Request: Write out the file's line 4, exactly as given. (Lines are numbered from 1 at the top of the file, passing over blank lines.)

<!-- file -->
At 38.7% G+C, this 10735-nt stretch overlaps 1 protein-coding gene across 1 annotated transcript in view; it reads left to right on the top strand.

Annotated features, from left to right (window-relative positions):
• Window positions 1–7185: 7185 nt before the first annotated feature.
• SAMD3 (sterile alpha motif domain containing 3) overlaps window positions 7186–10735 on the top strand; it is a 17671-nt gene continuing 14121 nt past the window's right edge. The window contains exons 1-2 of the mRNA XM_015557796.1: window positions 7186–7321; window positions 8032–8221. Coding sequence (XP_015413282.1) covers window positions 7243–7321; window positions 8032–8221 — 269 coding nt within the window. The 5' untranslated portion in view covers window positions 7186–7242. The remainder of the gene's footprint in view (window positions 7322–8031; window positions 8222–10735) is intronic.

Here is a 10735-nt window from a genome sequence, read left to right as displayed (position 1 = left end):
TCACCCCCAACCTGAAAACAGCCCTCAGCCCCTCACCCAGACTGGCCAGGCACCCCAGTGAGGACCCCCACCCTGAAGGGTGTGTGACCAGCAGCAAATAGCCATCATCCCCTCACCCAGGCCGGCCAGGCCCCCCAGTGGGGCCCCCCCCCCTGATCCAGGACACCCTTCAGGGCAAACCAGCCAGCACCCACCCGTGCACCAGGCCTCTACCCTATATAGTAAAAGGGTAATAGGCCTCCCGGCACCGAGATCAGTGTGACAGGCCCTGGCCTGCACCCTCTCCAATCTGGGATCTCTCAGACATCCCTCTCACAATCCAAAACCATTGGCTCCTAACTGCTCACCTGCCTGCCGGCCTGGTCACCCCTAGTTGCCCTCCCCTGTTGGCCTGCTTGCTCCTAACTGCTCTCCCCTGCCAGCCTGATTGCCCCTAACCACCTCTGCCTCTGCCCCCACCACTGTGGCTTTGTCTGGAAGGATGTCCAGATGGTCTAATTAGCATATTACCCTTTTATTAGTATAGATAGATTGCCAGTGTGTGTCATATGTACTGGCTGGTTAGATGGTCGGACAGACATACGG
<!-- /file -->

• SAMD3 (sterile alpha motif domain containing 3) overlaps window positions 7186–10735 on the top strand; it is a 17671-nt gene continuing 14121 nt past the window's right edge. The window contains exons 1-2 of the mRNA XM_015557796.1: window positions 7186–7321; window positions 8032–8221. Coding sequence (XP_015413282.1) covers window positions 7243–7321; window positions 8032–8221 — 269 coding nt within the window. The 5' untranslated portion in view covers window positions 7186–7242. The remainder of the gene's footprint in view (window positions 7322–8031; window positions 8222–10735) is intronic.